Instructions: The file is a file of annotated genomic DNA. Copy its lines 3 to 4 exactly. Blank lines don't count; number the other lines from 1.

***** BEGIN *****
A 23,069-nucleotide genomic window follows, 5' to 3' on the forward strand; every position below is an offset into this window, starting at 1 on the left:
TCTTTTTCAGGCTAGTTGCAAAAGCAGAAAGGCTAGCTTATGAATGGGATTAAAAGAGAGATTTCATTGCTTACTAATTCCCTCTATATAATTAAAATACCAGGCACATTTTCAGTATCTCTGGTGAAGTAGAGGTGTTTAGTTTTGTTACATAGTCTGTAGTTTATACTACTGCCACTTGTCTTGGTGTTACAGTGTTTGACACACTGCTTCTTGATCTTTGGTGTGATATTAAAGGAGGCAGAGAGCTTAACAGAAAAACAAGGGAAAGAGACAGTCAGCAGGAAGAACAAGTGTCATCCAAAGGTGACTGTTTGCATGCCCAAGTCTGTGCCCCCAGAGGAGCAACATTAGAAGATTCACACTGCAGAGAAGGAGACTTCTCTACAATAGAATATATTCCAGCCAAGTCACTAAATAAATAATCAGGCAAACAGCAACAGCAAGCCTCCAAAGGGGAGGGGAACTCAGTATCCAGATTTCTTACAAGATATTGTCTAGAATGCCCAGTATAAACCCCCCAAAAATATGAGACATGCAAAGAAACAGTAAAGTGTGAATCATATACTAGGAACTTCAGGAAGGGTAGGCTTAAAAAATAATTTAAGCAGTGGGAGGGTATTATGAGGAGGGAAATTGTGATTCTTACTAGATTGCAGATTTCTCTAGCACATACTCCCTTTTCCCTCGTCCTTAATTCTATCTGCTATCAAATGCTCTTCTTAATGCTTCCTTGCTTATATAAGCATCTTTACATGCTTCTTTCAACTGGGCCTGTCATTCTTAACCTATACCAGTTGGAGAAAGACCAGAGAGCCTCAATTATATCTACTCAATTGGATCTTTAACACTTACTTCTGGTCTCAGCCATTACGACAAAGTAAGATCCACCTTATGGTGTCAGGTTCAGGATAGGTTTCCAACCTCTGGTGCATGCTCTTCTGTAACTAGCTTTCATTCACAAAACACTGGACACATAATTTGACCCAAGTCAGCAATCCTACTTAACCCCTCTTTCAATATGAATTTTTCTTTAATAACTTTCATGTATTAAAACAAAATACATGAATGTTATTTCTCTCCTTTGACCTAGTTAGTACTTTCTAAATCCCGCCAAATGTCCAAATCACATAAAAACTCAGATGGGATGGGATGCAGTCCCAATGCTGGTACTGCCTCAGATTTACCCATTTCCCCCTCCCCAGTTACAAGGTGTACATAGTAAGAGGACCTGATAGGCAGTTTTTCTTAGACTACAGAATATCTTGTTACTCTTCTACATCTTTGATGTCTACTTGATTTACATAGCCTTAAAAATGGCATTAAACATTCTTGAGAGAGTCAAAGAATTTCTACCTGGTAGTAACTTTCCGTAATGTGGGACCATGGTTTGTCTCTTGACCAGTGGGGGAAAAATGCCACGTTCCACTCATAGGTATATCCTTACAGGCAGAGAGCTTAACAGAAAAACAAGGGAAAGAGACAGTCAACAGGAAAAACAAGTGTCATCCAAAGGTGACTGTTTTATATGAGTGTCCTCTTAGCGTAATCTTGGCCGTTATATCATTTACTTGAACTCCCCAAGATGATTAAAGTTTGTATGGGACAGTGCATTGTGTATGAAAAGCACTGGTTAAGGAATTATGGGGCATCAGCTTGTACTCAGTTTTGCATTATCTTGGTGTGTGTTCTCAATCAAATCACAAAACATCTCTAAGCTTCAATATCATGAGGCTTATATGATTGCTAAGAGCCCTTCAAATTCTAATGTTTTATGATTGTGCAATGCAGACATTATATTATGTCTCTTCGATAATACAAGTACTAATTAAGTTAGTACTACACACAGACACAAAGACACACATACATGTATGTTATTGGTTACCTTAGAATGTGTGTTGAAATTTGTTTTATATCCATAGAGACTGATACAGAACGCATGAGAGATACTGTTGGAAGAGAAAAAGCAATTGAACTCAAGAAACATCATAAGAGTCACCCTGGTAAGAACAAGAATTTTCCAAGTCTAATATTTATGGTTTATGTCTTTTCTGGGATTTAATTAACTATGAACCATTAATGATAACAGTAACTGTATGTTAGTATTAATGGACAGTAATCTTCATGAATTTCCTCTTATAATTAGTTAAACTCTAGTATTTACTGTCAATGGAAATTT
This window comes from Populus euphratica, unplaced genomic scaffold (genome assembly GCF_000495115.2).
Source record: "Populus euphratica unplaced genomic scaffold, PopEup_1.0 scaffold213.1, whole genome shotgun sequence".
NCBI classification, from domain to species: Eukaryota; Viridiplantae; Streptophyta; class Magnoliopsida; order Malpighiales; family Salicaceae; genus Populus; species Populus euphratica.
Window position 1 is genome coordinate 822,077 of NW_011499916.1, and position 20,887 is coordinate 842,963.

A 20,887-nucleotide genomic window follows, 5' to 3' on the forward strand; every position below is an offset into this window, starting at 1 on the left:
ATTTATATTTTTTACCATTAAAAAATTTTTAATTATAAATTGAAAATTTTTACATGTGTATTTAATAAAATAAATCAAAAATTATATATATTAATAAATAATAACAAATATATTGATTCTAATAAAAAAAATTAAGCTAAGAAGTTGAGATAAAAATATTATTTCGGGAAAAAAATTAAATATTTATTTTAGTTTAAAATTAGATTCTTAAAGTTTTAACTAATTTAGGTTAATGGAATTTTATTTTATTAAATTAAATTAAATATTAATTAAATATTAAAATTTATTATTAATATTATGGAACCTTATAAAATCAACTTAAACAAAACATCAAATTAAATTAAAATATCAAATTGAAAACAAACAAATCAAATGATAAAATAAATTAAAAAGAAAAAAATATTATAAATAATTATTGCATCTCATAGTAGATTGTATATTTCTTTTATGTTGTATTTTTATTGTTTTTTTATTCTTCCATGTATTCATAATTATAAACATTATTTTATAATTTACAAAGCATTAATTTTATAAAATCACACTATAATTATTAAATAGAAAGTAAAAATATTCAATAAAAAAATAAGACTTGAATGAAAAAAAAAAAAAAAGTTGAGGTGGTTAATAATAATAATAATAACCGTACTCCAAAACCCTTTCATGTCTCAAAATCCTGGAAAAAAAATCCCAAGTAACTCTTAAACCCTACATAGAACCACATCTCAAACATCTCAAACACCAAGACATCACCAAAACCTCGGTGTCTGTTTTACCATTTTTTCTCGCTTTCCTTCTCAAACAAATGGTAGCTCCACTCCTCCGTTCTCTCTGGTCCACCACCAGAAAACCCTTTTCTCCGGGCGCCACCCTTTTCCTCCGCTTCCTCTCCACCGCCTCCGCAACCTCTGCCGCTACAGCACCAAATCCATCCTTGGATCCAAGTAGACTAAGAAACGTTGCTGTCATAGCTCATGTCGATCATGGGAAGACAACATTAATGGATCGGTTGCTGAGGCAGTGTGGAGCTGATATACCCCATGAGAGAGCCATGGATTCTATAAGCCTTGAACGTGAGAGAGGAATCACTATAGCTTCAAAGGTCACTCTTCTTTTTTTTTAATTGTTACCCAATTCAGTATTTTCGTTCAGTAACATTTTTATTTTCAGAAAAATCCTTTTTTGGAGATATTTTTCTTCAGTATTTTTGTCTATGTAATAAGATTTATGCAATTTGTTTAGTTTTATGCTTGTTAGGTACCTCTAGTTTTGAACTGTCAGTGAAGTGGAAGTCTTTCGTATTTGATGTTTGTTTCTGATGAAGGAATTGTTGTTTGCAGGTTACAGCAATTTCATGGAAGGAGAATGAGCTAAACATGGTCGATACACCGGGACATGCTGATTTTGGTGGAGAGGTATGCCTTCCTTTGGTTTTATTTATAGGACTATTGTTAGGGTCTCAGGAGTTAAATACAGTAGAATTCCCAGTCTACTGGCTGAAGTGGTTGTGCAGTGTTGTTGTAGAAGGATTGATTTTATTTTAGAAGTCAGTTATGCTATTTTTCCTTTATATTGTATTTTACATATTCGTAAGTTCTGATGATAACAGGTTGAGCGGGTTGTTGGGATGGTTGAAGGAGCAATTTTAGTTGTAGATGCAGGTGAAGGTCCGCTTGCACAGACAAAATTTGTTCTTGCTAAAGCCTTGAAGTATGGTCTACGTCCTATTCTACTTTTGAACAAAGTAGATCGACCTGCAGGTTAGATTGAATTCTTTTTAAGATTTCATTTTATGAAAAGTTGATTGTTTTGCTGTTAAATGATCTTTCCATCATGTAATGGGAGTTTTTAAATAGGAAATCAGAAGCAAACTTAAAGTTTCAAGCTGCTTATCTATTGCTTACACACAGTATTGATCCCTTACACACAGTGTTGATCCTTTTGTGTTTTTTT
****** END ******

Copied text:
This window comes from Populus euphratica, unplaced genomic scaffold (genome assembly GCF_000495115.2).
Source record: "Populus euphratica unplaced genomic scaffold, PopEup_1.0 scaffold213.1, whole genome shotgun sequence".